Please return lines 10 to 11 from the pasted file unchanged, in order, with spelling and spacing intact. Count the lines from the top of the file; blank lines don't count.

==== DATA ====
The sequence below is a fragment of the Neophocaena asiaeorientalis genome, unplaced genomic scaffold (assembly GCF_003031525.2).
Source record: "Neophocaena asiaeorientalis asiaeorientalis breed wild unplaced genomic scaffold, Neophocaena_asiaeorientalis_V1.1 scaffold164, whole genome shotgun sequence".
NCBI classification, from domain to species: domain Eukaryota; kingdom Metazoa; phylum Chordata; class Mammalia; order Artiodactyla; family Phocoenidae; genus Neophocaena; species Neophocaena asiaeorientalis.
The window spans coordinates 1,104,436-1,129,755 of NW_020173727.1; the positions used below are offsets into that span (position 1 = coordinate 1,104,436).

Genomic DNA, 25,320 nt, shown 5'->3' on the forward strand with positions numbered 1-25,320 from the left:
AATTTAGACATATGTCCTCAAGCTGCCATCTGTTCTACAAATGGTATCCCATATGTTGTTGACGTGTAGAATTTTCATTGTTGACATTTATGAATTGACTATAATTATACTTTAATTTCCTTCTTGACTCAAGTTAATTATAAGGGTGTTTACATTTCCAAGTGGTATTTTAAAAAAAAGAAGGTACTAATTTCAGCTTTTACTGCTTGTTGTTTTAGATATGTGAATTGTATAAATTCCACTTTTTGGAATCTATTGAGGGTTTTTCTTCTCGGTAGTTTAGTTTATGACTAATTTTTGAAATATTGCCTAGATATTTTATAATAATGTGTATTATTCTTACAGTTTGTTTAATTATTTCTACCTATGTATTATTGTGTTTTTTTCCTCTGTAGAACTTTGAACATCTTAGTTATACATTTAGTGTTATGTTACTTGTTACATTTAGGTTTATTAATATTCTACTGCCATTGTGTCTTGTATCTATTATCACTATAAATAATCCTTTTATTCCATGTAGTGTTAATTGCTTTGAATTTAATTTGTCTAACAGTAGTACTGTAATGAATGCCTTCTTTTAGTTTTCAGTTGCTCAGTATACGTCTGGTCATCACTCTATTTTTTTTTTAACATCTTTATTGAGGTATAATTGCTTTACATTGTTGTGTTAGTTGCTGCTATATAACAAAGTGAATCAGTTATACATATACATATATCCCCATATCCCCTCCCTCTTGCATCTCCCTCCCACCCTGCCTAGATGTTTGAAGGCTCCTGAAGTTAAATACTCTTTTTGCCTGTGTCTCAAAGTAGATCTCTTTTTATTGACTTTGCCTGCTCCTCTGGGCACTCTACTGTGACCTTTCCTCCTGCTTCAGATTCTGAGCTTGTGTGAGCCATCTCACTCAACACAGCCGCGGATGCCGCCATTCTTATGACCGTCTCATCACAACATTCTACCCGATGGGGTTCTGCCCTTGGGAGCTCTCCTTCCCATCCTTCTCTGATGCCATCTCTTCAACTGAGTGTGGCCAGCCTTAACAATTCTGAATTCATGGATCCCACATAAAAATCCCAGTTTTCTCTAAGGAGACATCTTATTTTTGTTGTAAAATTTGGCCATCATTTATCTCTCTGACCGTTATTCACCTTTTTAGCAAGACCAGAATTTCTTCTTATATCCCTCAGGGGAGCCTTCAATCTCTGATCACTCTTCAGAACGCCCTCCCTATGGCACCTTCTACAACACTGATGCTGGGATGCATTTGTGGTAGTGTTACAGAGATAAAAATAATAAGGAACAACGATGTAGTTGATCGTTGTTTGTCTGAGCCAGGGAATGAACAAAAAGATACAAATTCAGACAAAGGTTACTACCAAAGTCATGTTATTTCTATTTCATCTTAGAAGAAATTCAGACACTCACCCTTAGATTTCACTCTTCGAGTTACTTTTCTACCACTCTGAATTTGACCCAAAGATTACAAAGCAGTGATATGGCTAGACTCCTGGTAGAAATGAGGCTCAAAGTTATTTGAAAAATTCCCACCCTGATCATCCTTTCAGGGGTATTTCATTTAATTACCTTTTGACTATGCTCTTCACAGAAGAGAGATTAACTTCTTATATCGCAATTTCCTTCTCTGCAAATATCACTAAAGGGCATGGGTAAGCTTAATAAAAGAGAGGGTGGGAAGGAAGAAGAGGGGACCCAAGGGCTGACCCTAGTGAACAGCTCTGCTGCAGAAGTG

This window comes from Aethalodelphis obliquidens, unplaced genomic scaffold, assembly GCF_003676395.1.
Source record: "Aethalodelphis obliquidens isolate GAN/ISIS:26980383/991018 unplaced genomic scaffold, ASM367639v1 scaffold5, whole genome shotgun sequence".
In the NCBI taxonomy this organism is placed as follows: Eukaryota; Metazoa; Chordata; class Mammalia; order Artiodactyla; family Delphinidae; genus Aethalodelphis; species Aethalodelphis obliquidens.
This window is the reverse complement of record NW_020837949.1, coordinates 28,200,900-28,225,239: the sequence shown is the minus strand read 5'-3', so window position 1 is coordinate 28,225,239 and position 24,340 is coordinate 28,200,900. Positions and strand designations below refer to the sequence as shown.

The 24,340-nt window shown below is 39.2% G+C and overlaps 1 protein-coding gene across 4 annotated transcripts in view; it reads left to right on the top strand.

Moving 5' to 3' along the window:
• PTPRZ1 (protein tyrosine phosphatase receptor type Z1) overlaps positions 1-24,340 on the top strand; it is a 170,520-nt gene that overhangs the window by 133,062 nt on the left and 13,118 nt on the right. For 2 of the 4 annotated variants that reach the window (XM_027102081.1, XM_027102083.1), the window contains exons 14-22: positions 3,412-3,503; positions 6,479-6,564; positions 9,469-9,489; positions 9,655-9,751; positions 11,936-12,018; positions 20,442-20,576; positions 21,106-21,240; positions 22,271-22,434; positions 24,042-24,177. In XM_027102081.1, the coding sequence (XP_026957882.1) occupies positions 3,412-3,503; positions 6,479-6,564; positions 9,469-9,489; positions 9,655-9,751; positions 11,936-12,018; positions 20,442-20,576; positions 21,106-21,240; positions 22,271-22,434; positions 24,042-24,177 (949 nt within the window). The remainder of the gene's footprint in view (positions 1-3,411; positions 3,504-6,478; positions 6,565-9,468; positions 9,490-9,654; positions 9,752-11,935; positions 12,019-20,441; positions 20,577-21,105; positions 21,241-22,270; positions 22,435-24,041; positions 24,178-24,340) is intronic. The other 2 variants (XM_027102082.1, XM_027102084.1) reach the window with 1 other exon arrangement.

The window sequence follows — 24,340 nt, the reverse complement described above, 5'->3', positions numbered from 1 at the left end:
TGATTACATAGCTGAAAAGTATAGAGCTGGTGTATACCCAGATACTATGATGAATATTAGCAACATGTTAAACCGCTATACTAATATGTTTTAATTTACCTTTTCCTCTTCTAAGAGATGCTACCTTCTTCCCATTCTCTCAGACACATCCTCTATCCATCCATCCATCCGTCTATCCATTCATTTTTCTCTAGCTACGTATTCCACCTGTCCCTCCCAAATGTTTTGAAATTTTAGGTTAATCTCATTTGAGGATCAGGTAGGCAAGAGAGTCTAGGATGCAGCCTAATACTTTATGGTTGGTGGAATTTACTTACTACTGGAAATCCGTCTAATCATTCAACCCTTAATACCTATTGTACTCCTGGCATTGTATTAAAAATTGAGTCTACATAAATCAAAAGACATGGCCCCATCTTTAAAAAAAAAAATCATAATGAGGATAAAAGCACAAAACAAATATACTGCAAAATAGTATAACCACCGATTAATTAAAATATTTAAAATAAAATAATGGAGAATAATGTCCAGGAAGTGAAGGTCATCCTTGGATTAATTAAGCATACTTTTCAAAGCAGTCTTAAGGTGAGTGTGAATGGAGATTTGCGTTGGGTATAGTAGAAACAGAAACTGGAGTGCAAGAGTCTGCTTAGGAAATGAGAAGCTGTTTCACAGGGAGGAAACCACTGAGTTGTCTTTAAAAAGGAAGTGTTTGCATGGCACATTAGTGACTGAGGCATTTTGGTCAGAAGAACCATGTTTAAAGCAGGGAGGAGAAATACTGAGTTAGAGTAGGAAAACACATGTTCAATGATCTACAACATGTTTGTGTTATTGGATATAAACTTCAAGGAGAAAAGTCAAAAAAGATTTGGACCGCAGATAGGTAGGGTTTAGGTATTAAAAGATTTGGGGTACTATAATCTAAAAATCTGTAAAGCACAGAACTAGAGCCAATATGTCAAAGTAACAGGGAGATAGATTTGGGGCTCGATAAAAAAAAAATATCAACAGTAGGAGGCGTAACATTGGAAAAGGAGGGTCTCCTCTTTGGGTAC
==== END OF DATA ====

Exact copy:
This window is the reverse complement of record NW_020837949.1, coordinates 28,200,900-28,225,239: the sequence shown is the minus strand read 5'-3', so window position 1 is coordinate 28,225,239 and position 24,340 is coordinate 28,200,900. Positions and strand designations below refer to the sequence as shown.

The 24,340-nt window shown below is 39.2% G+C and overlaps 1 protein-coding gene across 4 annotated transcripts in view; it reads left to right on the top strand.